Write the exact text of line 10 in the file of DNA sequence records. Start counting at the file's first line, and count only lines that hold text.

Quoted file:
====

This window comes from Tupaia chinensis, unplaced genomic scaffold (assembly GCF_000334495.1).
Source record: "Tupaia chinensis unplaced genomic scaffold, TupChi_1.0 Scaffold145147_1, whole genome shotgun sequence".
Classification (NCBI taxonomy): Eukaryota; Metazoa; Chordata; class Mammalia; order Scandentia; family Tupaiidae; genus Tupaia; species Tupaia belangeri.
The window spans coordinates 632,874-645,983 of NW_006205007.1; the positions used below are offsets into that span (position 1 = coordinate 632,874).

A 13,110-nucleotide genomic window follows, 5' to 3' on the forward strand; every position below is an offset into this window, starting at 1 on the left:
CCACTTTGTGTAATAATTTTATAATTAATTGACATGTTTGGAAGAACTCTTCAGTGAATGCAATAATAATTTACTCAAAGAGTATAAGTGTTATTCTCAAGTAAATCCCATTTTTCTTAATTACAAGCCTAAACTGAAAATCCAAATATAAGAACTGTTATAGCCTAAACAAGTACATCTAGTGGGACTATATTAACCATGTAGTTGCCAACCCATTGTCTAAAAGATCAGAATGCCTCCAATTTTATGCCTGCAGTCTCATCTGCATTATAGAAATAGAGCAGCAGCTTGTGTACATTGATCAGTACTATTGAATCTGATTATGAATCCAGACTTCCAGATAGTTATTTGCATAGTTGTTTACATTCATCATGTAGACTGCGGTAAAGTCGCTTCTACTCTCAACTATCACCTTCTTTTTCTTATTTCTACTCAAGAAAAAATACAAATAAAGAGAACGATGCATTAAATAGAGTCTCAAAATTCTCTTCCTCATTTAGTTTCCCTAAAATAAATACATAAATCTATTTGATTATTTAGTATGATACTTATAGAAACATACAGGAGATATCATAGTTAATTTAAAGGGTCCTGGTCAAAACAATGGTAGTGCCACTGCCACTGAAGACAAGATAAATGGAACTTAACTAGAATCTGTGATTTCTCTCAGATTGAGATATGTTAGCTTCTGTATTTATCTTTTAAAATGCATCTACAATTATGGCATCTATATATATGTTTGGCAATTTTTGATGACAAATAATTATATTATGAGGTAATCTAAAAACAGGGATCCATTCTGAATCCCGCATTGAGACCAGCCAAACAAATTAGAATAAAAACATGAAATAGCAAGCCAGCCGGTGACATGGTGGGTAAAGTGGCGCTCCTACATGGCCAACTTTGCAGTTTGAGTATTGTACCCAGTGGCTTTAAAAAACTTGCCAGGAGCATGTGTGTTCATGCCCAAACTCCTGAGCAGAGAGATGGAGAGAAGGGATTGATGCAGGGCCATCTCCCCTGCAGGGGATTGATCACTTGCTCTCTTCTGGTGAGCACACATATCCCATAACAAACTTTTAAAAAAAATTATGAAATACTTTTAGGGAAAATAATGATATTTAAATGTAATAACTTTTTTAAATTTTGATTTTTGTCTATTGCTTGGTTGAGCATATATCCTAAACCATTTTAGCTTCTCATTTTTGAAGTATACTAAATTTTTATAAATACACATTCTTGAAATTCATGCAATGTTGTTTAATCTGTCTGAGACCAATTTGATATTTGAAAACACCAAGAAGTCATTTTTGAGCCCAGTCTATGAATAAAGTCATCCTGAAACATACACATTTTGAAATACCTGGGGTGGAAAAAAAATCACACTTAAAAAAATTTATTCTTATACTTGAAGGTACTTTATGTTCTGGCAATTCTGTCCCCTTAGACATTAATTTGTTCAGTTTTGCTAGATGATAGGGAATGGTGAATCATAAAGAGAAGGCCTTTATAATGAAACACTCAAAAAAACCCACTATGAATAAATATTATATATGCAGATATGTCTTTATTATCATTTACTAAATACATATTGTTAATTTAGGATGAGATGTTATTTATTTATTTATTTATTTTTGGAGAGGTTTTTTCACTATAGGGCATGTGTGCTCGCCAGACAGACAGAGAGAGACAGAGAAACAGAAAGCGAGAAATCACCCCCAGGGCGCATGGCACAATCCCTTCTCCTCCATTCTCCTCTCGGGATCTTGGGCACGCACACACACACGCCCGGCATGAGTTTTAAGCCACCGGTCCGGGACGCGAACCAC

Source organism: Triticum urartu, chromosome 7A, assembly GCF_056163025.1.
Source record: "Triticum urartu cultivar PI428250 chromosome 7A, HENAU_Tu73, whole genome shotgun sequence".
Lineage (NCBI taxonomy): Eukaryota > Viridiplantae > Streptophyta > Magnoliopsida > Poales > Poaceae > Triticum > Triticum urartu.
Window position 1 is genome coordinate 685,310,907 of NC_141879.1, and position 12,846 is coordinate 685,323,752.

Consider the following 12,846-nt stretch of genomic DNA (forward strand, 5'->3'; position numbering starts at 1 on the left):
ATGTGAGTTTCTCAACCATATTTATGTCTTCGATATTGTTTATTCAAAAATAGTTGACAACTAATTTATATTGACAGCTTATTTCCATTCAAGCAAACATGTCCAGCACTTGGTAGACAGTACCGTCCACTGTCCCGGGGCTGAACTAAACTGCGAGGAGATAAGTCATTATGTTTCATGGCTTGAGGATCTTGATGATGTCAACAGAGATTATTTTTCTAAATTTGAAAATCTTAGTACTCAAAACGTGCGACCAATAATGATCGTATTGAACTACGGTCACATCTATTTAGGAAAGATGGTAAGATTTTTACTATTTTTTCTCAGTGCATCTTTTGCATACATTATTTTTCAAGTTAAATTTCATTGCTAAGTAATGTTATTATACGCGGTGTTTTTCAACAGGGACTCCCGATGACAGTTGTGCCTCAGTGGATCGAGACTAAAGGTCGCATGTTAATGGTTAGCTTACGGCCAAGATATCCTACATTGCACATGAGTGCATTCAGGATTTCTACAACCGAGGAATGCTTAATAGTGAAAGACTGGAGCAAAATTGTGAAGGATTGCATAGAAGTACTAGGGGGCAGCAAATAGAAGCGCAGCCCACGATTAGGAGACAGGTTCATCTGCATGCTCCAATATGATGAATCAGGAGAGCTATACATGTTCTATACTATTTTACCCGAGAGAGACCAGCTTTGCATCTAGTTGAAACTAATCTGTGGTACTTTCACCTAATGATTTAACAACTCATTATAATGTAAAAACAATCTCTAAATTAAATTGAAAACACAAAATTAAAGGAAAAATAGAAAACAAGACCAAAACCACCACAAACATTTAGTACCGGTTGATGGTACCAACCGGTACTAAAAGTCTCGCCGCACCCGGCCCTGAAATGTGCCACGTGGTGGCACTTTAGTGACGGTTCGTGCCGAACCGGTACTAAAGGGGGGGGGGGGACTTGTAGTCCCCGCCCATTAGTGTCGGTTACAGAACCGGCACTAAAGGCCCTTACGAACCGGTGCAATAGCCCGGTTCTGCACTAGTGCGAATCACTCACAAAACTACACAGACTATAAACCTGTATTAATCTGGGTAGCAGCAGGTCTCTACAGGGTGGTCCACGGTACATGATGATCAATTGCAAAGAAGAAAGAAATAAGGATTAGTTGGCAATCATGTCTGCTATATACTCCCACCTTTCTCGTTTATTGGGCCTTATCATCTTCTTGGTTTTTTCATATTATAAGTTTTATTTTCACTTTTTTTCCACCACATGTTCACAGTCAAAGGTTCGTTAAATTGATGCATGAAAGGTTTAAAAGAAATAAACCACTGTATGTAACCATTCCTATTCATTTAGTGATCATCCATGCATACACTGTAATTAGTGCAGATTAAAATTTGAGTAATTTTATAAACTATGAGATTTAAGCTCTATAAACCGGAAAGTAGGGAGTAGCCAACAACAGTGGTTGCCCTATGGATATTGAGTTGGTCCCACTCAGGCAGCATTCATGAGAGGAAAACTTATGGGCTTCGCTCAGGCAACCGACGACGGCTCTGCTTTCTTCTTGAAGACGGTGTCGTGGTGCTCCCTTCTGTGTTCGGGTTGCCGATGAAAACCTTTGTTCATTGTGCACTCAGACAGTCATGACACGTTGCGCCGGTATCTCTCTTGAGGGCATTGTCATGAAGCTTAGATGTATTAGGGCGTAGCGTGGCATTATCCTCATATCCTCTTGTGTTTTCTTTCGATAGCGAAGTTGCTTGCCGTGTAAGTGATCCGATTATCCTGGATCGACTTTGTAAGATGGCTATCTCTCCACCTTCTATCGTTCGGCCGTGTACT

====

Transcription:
Window position 1 is genome coordinate 685,310,907 of NC_141879.1, and position 12,846 is coordinate 685,323,752.